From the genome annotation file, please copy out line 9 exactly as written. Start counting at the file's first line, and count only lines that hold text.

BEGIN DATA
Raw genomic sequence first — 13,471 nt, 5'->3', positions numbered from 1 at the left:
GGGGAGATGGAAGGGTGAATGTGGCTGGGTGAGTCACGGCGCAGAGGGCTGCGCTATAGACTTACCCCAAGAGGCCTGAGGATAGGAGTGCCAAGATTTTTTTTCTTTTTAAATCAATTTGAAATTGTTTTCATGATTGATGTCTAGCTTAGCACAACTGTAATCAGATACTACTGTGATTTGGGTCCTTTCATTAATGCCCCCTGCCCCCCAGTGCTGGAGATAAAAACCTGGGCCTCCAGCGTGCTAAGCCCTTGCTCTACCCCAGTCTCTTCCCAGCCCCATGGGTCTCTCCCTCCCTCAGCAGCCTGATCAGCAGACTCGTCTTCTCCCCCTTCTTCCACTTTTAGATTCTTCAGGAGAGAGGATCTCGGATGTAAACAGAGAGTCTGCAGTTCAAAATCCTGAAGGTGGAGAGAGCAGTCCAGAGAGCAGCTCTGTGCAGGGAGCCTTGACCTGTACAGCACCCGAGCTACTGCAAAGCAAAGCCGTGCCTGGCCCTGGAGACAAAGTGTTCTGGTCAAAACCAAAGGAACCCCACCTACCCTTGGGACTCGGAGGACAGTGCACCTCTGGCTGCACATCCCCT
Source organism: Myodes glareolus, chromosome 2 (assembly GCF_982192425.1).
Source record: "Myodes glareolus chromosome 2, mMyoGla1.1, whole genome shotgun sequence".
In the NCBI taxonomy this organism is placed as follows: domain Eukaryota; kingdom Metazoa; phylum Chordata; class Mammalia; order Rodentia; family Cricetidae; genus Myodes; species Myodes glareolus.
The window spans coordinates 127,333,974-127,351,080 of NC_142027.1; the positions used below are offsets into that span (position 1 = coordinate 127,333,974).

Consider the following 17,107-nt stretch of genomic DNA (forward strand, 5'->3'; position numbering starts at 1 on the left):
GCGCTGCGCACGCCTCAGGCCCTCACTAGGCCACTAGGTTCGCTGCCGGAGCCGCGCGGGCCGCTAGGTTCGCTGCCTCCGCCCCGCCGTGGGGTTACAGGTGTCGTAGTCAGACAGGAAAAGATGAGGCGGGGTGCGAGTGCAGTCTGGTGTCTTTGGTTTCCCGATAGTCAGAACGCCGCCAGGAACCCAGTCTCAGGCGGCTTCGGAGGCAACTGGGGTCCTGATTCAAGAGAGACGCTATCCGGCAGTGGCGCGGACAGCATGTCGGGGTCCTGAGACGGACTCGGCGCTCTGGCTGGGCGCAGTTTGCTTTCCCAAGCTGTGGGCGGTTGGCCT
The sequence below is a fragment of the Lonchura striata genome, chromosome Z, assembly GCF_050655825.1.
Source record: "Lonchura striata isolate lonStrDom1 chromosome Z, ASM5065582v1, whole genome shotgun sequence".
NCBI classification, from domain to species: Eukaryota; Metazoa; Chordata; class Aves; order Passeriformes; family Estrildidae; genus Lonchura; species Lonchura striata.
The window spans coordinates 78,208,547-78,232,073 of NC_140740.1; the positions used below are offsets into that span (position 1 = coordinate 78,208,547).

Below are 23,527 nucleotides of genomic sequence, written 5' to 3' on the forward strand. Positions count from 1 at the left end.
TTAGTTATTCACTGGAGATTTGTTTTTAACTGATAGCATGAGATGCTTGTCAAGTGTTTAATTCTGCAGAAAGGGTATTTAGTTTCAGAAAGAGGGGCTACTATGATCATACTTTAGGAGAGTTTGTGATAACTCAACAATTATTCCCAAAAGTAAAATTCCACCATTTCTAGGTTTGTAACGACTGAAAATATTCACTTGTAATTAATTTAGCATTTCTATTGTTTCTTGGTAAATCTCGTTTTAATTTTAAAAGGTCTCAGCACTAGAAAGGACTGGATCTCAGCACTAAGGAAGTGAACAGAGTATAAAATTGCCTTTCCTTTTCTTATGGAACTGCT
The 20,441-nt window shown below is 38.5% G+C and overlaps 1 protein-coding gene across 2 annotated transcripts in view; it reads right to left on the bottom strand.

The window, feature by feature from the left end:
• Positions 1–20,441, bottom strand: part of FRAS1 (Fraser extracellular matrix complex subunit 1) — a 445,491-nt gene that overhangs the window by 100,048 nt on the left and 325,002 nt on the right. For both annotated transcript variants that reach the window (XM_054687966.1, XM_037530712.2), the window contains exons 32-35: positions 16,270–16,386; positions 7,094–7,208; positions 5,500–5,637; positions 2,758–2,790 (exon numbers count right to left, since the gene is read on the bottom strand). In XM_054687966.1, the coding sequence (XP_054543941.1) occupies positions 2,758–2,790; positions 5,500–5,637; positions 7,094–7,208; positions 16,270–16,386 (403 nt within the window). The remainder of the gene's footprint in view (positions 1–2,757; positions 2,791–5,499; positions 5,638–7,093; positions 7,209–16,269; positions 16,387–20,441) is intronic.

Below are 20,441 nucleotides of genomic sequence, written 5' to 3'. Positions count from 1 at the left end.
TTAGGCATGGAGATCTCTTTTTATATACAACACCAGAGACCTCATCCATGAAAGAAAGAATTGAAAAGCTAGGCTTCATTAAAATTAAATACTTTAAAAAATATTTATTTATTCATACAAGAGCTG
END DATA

The sequence below is a fragment of the Lonchura striata genome, chromosome Z, assembly GCF_050655825.1.